Physical Effects
Controlled by alcohol: (Isa. 5:11)
Leads to sickness: (Hosea 7:5)
Causes one to stagger: (Job 12:25)
Can cause one to vomit: (Isa. 19:14)
Affects one’s eyes: (Prov. 23:29)
Leads one to be hurt: (Prov. 23:29)
Produces filthiness: (Isa. 28:8)
Provokes one to do dumb things: (Prov. 23:34)

Mental Effects
Impairs judgments: (Prov. 31:5, Isa. 28:7)
Impairs the memory: (Prov. 31:4-5)
Encourages one to lose his temper: (Prov. 20:1)

Moral & Spiritual
Leads to indifference for the work of the Lord: (Isa. 5:12)
Is allied with gambling and licentiousness: (Joel 3:3)
Is allied with indecent exposure: (Gen. 9:21, Hab. 2:15-16)

Ultimately, it can lead to:
A ruined life: (Prov. 23:32)
Poverty: (Proverbs 21:17, 23:21)
Strife: (Proverbs 23:29-30)
Woe and sorrow: (Proverbs 23:29-30)

“One never has to battle the strangling grasp of alcohol, if one never takes the first sip.”

A Monster
T. Adams, 1871

A drunkard is the annoyance of modesty, the trouble of civility, the spoil of wealth, and the destroyer of reason.  He is the thief of one’s self, the beggar’s companion, and the sheriff’s trouble.  The drunk is his wife’s woe, his children’s sorrow, his neighbor’s scoff, and his shame.  He is a spirit of unrest, a thing below a beast, and a menacing monster.

“To a drunkard who feels unlovable, the message that God loves him comes as good news.”   — Jerry Dunn

The BIBLE VIEW #893 — Wages of Sin

In This Issue:

When God’s Hand of Blessing Was Removed
Wrath of God
God’s Restraint
Curse of Sin
A Free Pardon

Volume: 893     January 16, 2023
Theme: Wages of Sin

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When God’s Hand of Blessing Was Removed
Bill Brinkworth

The Bible has recorded that when people disobeyed or disregarded God’s commandments, their sin would cost them much.  It is clear, by the countless examples in the Word of God, that no person or country gets away with iniquity.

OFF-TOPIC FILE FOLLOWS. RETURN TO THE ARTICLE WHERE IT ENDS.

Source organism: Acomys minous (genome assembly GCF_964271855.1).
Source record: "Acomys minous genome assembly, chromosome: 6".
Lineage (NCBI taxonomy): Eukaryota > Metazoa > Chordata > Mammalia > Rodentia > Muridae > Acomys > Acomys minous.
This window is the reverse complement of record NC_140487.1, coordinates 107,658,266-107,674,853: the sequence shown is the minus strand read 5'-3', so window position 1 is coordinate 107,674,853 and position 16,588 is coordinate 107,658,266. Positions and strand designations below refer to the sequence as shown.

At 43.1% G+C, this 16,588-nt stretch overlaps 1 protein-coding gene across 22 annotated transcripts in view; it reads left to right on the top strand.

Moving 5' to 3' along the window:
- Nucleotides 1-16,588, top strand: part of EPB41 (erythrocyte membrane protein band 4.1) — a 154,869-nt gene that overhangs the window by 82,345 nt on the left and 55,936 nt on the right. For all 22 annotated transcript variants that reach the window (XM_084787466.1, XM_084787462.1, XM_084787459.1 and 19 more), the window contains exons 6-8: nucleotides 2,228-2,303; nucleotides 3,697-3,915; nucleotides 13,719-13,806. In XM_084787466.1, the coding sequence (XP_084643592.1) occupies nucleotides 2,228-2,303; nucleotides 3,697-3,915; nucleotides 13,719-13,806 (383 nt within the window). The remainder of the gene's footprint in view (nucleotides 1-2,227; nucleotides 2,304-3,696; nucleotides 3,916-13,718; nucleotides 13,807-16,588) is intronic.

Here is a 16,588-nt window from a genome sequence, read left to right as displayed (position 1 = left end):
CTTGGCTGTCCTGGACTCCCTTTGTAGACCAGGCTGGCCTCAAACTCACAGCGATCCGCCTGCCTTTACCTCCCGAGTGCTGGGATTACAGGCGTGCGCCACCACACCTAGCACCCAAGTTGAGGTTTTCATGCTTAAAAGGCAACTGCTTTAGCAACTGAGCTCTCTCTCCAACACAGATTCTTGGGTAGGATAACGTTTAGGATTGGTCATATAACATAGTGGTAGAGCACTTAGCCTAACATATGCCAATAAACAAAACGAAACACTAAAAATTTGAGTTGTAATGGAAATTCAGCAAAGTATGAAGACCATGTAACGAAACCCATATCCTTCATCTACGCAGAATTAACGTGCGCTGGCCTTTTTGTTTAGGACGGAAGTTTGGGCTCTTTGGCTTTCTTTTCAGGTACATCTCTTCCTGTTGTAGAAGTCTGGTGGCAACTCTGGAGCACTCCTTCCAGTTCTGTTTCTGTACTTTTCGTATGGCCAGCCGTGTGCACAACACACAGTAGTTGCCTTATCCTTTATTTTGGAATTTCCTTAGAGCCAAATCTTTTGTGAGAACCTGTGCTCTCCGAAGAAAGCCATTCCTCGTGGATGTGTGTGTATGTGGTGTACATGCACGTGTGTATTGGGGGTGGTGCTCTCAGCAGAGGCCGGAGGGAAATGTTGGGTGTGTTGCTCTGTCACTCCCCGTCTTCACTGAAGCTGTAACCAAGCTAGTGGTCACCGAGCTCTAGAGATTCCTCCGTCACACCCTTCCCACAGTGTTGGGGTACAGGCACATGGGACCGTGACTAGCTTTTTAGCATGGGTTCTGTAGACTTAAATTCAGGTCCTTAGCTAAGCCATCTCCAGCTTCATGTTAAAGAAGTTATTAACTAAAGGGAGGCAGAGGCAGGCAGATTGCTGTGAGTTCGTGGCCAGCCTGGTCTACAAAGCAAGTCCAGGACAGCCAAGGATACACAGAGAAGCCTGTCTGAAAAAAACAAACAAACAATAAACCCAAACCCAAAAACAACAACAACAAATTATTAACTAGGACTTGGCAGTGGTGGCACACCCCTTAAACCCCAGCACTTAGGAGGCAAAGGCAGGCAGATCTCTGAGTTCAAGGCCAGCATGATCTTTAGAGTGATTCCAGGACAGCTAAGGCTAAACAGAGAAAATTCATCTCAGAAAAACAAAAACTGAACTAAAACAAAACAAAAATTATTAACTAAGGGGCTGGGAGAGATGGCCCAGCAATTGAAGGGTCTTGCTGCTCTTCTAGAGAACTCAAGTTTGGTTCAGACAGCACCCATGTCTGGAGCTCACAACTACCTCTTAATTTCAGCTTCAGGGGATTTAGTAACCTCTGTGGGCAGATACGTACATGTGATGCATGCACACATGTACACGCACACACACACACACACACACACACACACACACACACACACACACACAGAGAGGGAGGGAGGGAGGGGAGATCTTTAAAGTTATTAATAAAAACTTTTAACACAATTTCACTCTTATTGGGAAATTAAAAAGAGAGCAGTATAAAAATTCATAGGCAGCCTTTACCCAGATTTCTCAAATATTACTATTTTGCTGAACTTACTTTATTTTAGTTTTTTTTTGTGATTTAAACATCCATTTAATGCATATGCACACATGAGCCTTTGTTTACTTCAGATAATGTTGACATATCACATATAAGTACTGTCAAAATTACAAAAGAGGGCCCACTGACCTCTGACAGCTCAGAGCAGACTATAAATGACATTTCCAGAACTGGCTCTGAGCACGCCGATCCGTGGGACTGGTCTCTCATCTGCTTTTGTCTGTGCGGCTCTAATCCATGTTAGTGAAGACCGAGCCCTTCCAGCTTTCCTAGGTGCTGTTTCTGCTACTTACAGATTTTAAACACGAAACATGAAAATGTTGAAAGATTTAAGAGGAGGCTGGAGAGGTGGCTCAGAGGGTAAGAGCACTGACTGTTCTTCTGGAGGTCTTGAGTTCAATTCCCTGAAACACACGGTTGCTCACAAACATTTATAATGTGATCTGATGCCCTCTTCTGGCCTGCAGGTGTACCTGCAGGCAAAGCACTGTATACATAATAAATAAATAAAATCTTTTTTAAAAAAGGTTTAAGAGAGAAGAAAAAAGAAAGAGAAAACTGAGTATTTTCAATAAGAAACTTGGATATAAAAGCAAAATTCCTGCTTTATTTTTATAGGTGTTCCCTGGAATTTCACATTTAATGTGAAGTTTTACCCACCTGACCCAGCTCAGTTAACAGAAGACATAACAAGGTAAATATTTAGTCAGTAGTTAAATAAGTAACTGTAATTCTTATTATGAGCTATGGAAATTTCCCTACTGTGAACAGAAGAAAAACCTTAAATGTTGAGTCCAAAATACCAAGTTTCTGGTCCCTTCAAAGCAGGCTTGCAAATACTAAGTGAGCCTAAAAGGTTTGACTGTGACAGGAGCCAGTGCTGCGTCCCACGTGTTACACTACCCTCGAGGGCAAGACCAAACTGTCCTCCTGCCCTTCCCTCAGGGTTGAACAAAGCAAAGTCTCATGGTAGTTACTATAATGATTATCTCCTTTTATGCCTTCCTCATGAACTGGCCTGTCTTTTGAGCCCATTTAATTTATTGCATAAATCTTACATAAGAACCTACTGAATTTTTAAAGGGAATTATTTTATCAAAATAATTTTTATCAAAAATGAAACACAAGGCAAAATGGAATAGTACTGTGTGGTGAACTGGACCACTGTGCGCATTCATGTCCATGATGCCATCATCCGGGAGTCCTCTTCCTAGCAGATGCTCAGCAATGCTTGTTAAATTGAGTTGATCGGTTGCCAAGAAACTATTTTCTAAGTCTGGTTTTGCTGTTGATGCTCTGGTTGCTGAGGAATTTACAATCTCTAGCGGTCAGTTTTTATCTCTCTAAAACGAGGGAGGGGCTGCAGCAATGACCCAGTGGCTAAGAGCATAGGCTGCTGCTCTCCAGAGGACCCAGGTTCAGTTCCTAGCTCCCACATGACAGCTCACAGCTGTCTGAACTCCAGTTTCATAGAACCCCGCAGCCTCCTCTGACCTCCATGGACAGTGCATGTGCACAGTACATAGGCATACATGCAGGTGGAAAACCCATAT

Here are a few biblical examples of what a people did to lose God’s blessing and to be cursed by the Almighty:

  • God cursed Adam and Eve, all their future generations, and the earth (Genesis3:14-19) because of Adam’s and Eve’s disobedience.
  • God cursed Canaan with slavery (Gen. 9:25) because of Ham’s sexual sin (Gen. 9:22).
  • God destroyed Sodom, Gomorrah, and two other cities (Deut. 29:23) because of their wickedness (Gen. 13:13).
  • God removed qualified, honorable, experienced God-approved leadership (Isaiah 3:1-3).  He then allowed inexperienced, youthful men (Isaiah 3:4-5) and those whose leadership would harm their country (Isa. 3:12) to rule.
  • God allowed foreigners to invade Israel (Judges 6:1-6) and to take away Israel’s freedoms, belongings, and peace.
  • God allowed Israel’s place of worship, Jerusalem, to be destroyed (Nehemiah 1:3) because the people did not keep God’s commandments (Neh. 1:7).  God also allowed the people to be scattered from the land He had given them because of their sin (Neh. 1:8).